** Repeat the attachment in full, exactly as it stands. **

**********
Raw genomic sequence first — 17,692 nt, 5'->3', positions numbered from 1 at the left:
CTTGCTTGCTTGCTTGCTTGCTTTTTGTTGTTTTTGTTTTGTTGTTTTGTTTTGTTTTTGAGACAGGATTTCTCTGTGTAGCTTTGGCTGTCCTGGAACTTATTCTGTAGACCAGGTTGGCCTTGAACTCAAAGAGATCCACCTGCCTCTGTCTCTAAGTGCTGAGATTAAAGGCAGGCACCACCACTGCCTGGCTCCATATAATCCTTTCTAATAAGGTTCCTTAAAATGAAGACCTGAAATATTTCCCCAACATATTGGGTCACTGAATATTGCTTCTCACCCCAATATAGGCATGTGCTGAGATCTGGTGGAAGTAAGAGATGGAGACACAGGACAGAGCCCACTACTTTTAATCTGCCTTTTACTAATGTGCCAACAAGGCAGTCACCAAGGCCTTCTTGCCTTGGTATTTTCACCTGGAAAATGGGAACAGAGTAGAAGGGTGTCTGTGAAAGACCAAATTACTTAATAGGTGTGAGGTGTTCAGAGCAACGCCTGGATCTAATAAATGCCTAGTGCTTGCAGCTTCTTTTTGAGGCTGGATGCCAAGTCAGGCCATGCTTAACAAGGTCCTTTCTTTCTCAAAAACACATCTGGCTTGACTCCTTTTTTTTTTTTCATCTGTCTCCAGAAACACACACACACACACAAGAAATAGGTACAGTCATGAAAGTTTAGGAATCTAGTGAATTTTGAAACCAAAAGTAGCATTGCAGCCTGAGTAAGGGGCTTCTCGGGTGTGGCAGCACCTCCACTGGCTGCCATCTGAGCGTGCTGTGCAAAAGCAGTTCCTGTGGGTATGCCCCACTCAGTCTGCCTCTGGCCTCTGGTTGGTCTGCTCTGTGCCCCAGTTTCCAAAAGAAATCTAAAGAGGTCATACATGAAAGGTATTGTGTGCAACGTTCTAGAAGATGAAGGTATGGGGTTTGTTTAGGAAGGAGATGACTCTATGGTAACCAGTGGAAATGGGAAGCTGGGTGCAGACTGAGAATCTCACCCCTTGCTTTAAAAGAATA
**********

Raw genomic sequence first — 17,692 nt, 5'->3', positions numbered from 1 at the left:
CTTGCTTGCTTGCTTGCTTGCTTTTTGTTGTTTTTGTTTTGTTGTTTTGTTTTGTTTTTGAGACAGGATTTCTCTGTGTAGCTTTGGCTGTCCTGGAACTTATTCTGTAGACCAGGTTGGCCTTGAACTCAAAGAGATCCACCTGCCTCTGTCTCTAAGTGCTGAGATTAAAGGCAGGCACCACCACTGCCTGGCTCCATATAATCCTTTCTAATAAGGTTCCTTAAAATGAAGACCTGAAATATTTCCCCAACATATTGGGTCACTGAATATTGCTTCTCACCCCAATATAGGCATGTGCTGAGATCTGGTGGAAGTAAGAGATGGAGACACAGGACAGAGCCCACTACTTTTAATCTGCCTTTTACTAATGTGCCAACAAGGCAGTCACCAAGGCCTTCTTGCCTTGGTATTTTCACCTGGAAAATGGGAACAGAGTAGAAGGGTGTCTGTGAAAGACCAAATTACTTAATAGGTGTGAGGTGTTCAGAGCAACGCCTGGATCTAATAAATGCCTAGTGCTTGCAGCTTCTTTTTGAGGCTGGATGCCAAGTCAGGCCATGCTTAACAAGGTCCTTTCTTTCTCAAAAACACATCTGGCTTGACTCCTTTTTTTTTTTTCATCTGTCTCCAGAAACACACACACACACACAAGAAATAGGTACAGTCATGAAAGTTTAGGAATCTAGTGAATTTTGAAACCAAAAGTAGCATTGCAGCCTGAGTAAGGGGCTTCTCGGGTGTGGCAGCACCTCCACTGGCTGCCATCTGAGCGTGCTGTGCAAAAGCAGTTCCTGTGGGTATGCCCCACTCAGTCTGCCTCTGGCCTCTGGTTGGTCTGCTCTGTGCCCCAGTTTCCAAAAGAAATCTAAAGAGGTCATACATGAAAGGTATTGTGTGCAACGTTCTAGAAGATGAAGGTATGGGGTTTGTTTAGGAAGGAGATGACTCTATGGTAACCAGTGGAAATGGGAAGCTGGGTGCAGACTGAGAATCTCACCCCTTGCTTTAAAAGAATA